Simplifying a complex technology is always a worthwhile process, even when it just involves a naming convention. For example, now we can stop trying to remember an alphabet soup of numbers and letters like 802.11ax and can simply say Wi-Fi 6. While the name change is welcome, it’s the innovations that the latest wireless standard brings to enterprise networks that will make a significant difference in your journey to digital business transformation.
Retail is an innovation game. But resources are limiting, and the need for ROI is constant. How does digital set the agenda for a CIO and what are their main concerns? And more specifically, how does the merging of LoB and IT priorities lend itself to the evolving priorities of a retail CIO today?
For starters, a recent study from i-scoop.
Why edge computing is imperative in 5G networks
Previously, we looked at how service providers can make 5G a profitable business. A key part of this is also dependent upon service providers delivering distributed compute power as part of the 5G network itself by hosting thousands of mini data centers at the edge.
It was 7:00am and 17 degrees when the worst possible thing happened: my alarm clock went off. Okay, let me be honest: seven snooze cycles of alarms went off. The struggle of waking up was magnified by the chill from a snowstorm that hit Raleigh the night before.
The networking field is changing fast. This year, several emerging technologies will fundamentally impact how businesses and their employees connect. The good news is that each technology also represents a solid opportunity to improve some aspect of how a company runs – from network efficiency all the way up to business models.
Touch — one of the 5 senses that humans are blessed to possess. And it’s the most important, in my opinion. Touch gives us a deeper understanding of the beings/things we are feeling, which cannot be fully experienced by sight, smell, hearing or taste.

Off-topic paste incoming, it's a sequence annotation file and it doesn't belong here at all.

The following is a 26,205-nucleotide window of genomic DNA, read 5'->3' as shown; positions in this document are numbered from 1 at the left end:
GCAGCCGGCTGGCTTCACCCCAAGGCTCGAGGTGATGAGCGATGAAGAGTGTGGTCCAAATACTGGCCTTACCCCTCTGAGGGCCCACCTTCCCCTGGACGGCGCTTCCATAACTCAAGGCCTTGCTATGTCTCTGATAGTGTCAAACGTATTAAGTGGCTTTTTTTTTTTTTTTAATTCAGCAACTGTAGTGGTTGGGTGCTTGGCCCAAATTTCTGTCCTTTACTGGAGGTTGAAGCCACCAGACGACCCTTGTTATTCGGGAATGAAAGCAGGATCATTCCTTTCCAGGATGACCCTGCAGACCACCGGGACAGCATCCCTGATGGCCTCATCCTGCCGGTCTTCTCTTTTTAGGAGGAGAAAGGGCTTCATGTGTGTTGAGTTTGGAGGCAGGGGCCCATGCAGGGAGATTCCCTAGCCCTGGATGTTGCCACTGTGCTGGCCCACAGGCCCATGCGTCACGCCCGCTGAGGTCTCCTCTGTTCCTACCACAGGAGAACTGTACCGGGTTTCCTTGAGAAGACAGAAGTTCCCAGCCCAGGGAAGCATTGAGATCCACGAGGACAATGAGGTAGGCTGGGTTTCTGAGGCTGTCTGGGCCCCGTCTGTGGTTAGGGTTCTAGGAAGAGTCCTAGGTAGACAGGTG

How service providers can make 5G a profitable business
5G is nearly here. Three carriers have launched commercial 5G services in South Korea, now offering the service to enterprises. The race is on to take advantage of lower latency, higher speeds, greater coverage and massive capacity increases in order to be more responsive, move data faster and connect more sensors and smart devices to the network.
In 2018, the buzz in business was all about digital transformation technologies—everything from artificial intelligence (AI) and machine learning (ML) to hybrid cloud, blockchain and the Internet of Things (IoT). That buzz won’t cease in 2019—but the chatter around these technologies may become more refined, with less of a focus on what the technologies are and more on how they will be applied to have the most impact on business.
The Industrial Internet of Things (IIoT) promises transformational opportunities. Yet the open, standards-based internet technologies that enable the IIoT and economic innovation also present an array of complex challenges to critical infrastructure providers.
The holiday season brings songs and stories about Santa Clause with his sleigh full of toys which he delivers around the world to good boys and girls. Magic may not be able to make digital transformation happen, but Santa…Santa runs on magic (along with milk and cookies and lots of imagination).
Should Santa’s magic run a bit low, he and his team could turn to IoT technologies to support many of the use cases needed to deliver millions of packages in one around-the-planet journey.